Please know that you are in my prayers. I pray that God will show you His way and that His time becomes your time.

    God bless,


  • MaryBeth

    Sarah –

    Your honesty is refreshing and beautiful! While I do not know God’s hidden reasons for not having you conceive again to this point, I do know for certain that its NOT because he doubts your ability… if that were the case, none of us women would ever conceive! I mean, who is TRULY worthy to be a participant in the creation of life and then, the long term care giver for it? Aside from the Blessed Mother? None of us.

    What I also know for certain is that when God puts something on our hearts for a long time (and this sounds like its been an on-going struggle for you) its because he is trying to get our attention. Perhaps you are called to be a mother through adoption? Perhaps you are called to be a spiritual mother – and give of your time, talents and treasure – before he wants you to be a physical mother?

    Fear, uncertainty and questioning are not a bad things if we use them to seek God’s will; but don’t let your doubts frighten you… that is just the devil trying to distract you from searching out God’s plan! The devil, above all of us, knows that God has tremendous things in store for you and that, through your suffering, doubts and trials, you can bring about tremendous graces to the rest of the world, and he doesn’t want to see that happen. So, I will pray for your perserverance as you try to figure this thing out and I know that God wil reveal His peace as you need it.

    As far as your question goes about wanting something and not wanting it at the same time… if you want so more brutal honestly, here it is….

    You know my story of Elayna and having a special needs child. Well, when she was first born – although I was not able to admit this for years after her birth – the truth of the matter was, as much as I loved her, I wanted God to take her home to heaven instead of having me take her home.

    I was scared to death to enter the world of special needs parenting and overwhelmed with fear. The only way I got through it was by a) relying on other people to pray for me when I could not pray for myself and b) slowing allowing myself to accept God’s will, which then opened my eyes to the TREMENDOUS blessings that Elayna was bringing into my life. Blessings that, had I kept my heart closed, I would have completely missed.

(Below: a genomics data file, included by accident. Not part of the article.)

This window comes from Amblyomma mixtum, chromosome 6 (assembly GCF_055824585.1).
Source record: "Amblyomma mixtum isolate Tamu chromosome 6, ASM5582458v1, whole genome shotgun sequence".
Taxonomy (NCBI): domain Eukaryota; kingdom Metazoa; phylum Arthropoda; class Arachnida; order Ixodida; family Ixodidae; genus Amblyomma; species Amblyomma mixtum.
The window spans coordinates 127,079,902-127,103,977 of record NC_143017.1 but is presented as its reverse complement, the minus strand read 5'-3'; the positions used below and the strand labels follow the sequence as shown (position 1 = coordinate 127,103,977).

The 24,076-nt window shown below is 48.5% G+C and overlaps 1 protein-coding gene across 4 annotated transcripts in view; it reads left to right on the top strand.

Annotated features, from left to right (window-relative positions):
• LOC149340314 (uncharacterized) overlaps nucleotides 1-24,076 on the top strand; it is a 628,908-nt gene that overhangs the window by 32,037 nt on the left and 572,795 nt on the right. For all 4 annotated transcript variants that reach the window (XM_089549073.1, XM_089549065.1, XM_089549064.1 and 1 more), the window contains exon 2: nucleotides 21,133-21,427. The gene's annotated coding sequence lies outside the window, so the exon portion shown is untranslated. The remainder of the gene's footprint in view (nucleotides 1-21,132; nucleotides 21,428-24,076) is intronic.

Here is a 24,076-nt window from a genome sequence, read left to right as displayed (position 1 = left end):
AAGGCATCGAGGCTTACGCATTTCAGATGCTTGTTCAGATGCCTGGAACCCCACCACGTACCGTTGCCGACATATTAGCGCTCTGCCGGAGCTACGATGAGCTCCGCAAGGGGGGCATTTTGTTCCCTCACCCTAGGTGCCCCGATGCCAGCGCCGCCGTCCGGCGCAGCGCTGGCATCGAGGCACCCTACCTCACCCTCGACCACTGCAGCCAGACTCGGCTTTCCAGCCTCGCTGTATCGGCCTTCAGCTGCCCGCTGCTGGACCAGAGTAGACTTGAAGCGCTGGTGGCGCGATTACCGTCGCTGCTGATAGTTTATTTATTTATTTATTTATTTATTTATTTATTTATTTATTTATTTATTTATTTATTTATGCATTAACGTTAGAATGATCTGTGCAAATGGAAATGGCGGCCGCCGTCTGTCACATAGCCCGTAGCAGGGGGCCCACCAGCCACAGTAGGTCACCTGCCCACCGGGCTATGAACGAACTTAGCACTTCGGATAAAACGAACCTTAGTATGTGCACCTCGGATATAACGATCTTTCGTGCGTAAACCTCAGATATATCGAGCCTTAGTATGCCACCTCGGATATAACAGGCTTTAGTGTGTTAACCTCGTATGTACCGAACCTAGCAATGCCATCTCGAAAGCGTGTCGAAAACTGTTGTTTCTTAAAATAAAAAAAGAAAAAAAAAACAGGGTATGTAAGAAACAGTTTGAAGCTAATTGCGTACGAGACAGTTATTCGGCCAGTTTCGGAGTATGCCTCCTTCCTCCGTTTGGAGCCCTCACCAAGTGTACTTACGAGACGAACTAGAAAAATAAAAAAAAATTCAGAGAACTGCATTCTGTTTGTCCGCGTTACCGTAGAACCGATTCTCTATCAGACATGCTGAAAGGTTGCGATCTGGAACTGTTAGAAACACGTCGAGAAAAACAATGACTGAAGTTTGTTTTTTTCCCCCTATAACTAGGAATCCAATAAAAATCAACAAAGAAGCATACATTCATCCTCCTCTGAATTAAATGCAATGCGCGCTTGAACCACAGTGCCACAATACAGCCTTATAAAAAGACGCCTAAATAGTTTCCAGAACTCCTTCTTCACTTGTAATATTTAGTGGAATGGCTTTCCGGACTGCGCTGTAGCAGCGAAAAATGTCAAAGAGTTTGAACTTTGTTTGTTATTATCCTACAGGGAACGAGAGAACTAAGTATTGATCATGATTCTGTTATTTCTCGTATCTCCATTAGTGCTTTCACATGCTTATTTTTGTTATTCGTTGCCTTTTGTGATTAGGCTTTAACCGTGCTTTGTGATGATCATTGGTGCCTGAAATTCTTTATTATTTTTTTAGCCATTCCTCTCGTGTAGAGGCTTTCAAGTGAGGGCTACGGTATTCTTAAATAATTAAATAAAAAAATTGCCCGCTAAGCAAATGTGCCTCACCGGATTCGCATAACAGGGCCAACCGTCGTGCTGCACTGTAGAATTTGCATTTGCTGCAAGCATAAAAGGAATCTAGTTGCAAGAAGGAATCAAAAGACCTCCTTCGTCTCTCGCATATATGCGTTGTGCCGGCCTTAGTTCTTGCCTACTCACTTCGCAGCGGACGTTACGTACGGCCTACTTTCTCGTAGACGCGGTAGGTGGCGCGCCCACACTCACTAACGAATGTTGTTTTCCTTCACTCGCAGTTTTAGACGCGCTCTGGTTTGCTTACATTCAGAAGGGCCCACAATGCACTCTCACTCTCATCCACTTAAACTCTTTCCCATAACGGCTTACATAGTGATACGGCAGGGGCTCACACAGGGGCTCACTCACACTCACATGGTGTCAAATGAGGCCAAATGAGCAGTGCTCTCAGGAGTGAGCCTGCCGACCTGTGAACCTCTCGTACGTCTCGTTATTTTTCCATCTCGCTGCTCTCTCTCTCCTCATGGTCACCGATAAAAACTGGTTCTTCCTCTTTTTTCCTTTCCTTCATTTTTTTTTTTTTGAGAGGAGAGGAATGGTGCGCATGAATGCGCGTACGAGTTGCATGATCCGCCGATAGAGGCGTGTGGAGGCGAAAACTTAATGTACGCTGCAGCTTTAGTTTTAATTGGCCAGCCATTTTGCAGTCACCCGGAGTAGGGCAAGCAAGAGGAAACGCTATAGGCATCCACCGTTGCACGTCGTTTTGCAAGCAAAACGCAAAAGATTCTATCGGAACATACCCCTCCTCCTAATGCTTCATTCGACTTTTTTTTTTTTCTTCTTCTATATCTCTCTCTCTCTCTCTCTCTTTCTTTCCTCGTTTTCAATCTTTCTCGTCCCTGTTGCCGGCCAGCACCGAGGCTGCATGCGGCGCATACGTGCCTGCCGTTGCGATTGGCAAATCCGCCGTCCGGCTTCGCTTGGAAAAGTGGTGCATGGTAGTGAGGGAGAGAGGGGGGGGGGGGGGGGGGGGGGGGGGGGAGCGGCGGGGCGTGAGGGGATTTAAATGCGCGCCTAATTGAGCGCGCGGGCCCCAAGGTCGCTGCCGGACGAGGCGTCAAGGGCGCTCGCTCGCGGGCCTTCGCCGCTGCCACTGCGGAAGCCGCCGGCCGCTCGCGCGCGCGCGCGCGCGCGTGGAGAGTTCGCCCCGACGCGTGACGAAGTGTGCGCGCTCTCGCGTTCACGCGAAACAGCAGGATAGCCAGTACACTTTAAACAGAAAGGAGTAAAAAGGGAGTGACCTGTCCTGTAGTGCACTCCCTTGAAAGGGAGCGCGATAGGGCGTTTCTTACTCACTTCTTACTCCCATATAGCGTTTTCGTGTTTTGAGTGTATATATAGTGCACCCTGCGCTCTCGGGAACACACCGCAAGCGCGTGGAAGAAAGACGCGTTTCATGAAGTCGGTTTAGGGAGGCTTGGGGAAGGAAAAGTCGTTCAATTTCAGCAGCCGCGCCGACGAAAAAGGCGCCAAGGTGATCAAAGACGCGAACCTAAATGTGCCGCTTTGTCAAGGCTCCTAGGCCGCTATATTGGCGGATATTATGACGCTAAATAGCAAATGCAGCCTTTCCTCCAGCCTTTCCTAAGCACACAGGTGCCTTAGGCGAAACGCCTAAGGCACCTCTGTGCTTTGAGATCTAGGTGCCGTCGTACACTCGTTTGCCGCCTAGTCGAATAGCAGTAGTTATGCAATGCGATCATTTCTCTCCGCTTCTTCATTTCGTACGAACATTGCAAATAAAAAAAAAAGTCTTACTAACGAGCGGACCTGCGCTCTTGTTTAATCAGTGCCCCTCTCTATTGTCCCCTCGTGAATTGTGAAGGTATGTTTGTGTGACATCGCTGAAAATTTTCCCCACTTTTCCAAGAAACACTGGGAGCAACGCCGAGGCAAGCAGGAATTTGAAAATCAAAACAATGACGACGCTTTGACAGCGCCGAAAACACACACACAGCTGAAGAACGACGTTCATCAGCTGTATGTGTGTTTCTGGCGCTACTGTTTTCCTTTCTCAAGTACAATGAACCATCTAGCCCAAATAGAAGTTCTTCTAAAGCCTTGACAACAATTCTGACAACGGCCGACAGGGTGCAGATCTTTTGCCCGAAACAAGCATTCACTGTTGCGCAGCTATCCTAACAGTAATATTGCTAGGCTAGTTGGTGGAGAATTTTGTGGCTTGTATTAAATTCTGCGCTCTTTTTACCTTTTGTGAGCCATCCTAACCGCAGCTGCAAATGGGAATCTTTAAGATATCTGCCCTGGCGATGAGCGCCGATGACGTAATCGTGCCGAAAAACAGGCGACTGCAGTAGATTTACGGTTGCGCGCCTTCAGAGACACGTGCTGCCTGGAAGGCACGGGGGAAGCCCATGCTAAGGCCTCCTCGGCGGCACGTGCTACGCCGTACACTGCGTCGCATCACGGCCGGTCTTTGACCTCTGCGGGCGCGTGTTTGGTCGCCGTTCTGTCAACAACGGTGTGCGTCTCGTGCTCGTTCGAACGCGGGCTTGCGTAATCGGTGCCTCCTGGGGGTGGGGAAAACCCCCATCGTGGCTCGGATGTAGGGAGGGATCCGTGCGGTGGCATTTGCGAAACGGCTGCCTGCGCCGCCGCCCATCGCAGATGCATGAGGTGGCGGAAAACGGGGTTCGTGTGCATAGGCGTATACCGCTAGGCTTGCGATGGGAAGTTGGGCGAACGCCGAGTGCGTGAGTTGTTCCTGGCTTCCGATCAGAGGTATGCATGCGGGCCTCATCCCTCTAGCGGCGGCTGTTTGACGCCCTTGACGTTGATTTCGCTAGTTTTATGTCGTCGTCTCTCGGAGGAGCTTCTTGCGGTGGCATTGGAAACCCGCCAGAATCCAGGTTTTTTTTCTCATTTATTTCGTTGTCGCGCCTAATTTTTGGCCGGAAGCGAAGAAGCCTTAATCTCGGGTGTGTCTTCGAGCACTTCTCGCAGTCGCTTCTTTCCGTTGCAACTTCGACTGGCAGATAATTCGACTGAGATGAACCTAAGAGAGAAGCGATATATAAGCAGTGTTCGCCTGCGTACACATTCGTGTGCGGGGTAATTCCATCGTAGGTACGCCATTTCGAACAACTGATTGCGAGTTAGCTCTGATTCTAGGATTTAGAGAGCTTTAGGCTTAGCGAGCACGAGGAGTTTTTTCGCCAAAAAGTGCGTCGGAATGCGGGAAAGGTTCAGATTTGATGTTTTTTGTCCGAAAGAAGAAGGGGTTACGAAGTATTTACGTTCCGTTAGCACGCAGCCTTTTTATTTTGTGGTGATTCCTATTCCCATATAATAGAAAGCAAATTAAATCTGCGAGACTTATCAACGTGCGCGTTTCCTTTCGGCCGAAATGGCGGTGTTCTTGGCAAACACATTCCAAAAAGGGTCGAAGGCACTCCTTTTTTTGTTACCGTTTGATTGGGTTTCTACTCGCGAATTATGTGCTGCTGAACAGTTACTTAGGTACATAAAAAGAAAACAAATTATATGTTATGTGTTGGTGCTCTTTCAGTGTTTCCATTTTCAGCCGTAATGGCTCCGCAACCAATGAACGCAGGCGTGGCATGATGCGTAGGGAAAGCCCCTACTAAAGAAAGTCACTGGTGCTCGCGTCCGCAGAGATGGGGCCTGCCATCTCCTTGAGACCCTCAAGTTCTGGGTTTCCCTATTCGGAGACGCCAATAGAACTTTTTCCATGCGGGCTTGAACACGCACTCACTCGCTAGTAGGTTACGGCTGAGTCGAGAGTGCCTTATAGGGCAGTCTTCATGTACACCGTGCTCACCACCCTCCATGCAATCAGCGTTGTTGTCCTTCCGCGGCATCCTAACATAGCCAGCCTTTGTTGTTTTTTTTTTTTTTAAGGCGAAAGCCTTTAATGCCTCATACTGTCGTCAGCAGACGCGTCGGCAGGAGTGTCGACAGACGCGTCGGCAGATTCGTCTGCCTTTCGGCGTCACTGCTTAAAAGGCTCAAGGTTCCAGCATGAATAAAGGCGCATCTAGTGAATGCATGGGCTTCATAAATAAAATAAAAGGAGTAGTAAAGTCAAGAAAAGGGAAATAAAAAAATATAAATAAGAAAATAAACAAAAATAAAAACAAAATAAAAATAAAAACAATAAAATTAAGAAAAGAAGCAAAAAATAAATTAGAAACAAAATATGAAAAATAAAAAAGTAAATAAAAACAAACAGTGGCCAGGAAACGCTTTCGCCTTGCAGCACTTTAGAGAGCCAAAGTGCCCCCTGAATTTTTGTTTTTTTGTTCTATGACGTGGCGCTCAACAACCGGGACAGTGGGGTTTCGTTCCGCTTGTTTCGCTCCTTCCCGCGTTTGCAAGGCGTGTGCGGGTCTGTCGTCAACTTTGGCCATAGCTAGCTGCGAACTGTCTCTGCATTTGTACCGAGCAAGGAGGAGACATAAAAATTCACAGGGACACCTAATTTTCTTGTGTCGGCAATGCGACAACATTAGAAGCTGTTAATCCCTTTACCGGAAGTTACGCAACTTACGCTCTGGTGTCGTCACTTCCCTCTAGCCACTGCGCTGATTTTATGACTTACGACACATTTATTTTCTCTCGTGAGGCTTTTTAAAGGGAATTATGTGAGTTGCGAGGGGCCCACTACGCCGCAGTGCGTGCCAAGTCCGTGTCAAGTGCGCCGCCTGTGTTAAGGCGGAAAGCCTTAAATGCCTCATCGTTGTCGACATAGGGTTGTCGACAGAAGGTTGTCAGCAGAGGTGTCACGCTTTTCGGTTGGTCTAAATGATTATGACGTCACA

Further, had I viewed my situation through the eyes of the world, it WOULD have been hopeless and depressing. I mean, from a worldy perspective, who wants a disabled, broken child to taken home? I had to focus on changing my perspective and really trying to see things from God’s eyes, not the worlds, to see that there was so much joy hidden behind the physical problems.

    And, I don’t want to make this all sound like roses… my heart was not opened overnight. But, a few years into the process of raising a special needs child, I am truly, 100% able to say that I am thankful for Elayna, that she has changed my life for the better, and that God used Elayna – a situation I was scared to death of – to bring amazing graces to me and my family.

    So, in a nutshell, my advice is: pray for the ability to see things with the eyes of God, rather than with the eyes of the world. It will bring you “God’s peace, which surpasses all understanding.” :-)

    My prayers will be with you!

  • thatmarriedcouple

    Oh Sarah, thank you so much for sharing. I don’t think it’s a bad thing to be afraid of having a baby, because as someone else commented, that shows how seriously you are taking the responsibility. And I don’t think it’s selfish to worry that your own life would be shortened, because I have a hunch that you worry more about leaving your husband and child(ren) behind than getting to heaven sooner.

    I wonder if there’s any type of novena or something that you could do to pray for this throughout Lent? Just a thought. I’m praying for you, and have been, and will continue to!

  • Pat Babbs

    Before I write something long, I will test my skill at leaving a comment.

  • Pat Babbs

    It worked, so now I will leave a longer comment.

    Dear Sarah,

    As I said in my one other blog, I did not do much thinking when I was your age.

    To be honest, I do not think I worried about anything before or during my pregnancies. Atticus can tell you that I have changed, and now do my fair share of worrying. This is to the annoyance of my children. It made me say “no” to some things they wanted to do. Even now I have to tell myself, “I cannot put my children in little safe boxes.”

    I will worry about grandchildren. And I will try to keep my mouth shut.

    But now I want to address your concerns in a more personal and immediate way.

    I know that you will be a wonderful mother– That Atticus pursued you and asked you to be his wife is proof of that.

    1. Your family is here for you. We will support you in any way that we can. If my presence in Indianapolis during a pregnancy or following a pregnancy would be helpful, I would take a leave of absence from my job. I could stay in your guest room and help out in anyway that you would ask.